The term “suspect” is no longer to be used by the Seattle Police Department. The term has been banned by the politically correct powers-that-be. Now, when writing force reports, officers have been told to refer to suspects as “community members” instead, according to KIRO 7 in Seattle. And police officers are none too happy about the change.
“Several officers say the [new] term is offensive, explaining their work with violent suspects,” said the news station. “Sources point to the suspect who shot three officers last month after a downtown Seattle armed robbery. When officers involved in that incident were writing their use of force reports they were required to refer to the shooter, Damarius Butts, as a ‘community member,’ not a suspect, police sources said.”
Seattle police union spokesman Kevin Stuckey told the station: “I think this is all in an effort to make sure our report writing sounds politically correct.”
Police department officials insist, however, that the change has nothing to do with PC policy and is merely a reflection of a software update they had nothing to do with.
“The change appears to be part of a routine update by the software developer, which services more than 600 law enforcement agencies worldwide,” a department spokesman told the station. “The department’s force review section has not received any inquiries about the change.”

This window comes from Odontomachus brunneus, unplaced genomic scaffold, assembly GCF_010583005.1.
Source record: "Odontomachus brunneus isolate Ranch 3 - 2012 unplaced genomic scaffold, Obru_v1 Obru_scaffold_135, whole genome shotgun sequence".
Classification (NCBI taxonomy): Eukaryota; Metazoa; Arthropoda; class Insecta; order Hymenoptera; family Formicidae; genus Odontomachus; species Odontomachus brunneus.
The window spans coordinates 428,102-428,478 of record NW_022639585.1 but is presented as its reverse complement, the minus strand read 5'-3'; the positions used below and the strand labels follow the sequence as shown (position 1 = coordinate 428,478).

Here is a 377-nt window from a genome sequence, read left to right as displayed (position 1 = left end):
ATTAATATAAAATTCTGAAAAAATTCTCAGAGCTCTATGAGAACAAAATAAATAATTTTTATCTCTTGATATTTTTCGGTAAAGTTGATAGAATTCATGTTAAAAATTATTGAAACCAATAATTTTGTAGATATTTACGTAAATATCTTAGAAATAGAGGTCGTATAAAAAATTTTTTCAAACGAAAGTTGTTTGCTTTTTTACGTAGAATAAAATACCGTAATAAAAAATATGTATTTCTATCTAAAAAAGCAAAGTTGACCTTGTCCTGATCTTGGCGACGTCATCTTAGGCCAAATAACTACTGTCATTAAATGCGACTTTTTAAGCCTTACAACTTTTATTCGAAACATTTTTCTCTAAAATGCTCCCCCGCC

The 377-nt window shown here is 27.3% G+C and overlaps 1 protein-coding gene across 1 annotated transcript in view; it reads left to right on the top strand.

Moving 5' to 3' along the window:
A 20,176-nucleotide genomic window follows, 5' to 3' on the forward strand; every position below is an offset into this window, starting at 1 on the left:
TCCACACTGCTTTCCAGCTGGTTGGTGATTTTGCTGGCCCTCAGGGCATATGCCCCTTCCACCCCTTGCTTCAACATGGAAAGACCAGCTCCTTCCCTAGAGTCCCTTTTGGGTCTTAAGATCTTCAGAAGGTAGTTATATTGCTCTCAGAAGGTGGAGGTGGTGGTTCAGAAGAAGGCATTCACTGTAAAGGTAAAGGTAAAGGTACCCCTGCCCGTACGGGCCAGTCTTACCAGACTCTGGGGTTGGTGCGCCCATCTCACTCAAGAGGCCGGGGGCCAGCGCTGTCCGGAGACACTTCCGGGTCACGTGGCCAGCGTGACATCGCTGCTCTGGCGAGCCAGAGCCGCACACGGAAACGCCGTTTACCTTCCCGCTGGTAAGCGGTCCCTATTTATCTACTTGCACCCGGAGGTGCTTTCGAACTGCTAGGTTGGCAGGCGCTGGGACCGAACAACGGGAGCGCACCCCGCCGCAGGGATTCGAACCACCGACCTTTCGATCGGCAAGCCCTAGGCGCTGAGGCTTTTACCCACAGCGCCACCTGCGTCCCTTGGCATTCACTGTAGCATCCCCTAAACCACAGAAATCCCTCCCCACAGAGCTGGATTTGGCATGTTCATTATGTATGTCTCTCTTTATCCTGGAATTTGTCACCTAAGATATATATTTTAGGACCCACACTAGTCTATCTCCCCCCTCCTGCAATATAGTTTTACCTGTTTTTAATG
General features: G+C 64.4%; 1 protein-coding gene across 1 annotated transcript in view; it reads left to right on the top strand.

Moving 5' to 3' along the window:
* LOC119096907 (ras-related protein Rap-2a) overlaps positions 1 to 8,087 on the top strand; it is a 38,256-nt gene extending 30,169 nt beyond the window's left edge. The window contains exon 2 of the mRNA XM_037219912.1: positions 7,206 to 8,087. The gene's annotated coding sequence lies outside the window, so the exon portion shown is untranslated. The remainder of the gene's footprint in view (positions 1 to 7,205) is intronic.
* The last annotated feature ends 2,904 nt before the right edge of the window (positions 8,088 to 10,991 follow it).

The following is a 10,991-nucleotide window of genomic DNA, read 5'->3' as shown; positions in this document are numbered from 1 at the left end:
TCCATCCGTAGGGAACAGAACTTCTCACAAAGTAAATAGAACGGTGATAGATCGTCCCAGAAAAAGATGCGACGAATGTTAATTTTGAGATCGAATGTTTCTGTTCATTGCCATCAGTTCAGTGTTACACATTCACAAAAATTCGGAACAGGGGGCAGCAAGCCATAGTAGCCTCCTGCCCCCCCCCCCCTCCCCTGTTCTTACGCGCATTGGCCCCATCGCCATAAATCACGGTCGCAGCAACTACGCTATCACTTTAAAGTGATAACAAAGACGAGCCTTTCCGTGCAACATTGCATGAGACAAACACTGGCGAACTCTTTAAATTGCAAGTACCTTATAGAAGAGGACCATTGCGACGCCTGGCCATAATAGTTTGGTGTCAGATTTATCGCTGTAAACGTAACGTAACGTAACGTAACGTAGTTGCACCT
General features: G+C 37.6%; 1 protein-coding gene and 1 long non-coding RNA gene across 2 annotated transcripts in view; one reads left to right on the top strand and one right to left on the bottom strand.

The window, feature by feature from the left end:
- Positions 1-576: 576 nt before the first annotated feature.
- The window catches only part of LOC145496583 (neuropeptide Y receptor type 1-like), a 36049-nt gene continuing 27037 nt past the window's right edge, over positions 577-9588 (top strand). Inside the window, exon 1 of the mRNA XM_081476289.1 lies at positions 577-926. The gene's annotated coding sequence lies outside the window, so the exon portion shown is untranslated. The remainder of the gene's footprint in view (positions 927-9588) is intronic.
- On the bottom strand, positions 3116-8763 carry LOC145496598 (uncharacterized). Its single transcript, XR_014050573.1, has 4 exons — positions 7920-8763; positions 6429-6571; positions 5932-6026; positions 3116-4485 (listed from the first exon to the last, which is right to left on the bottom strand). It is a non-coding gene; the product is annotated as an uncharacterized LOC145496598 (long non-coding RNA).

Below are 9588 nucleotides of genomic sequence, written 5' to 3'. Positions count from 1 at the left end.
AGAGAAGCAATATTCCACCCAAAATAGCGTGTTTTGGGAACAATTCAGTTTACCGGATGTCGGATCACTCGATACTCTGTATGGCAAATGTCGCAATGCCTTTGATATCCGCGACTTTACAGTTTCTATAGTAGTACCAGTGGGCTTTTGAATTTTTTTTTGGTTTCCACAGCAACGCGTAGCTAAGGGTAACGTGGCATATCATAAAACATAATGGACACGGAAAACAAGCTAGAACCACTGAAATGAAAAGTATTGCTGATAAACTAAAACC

But officers are suspicious and they take exception to the use of vague terminology that appears to have no other purpose than to satisfy the liberal appetite for lionizing criminals and demonizing police.
“I don’t think there’s anything wrong with calling someone who is a victim a victim, or calling someone who’s a suspect a suspect,” said Stuckey.
These terminology changes came about when Obama’s Department of Justice began exercising oversight in a number of jurisdictions, and they aren’t the only ones police officers are seeing. As the Seattle station notes, corrections officers in Washington are now expected to call inmates “students” instead of “offenders.” Because that is apparently less damaging to a convict’s self-esteem. This is, of course, what we should be concerned about as a country right now.
Say what you will about Attorney General Jeff Sessions – and Trump supporters are somewhat divided about his hardline stance on drugs – but at least he won’t be furthering this kind of nonsense.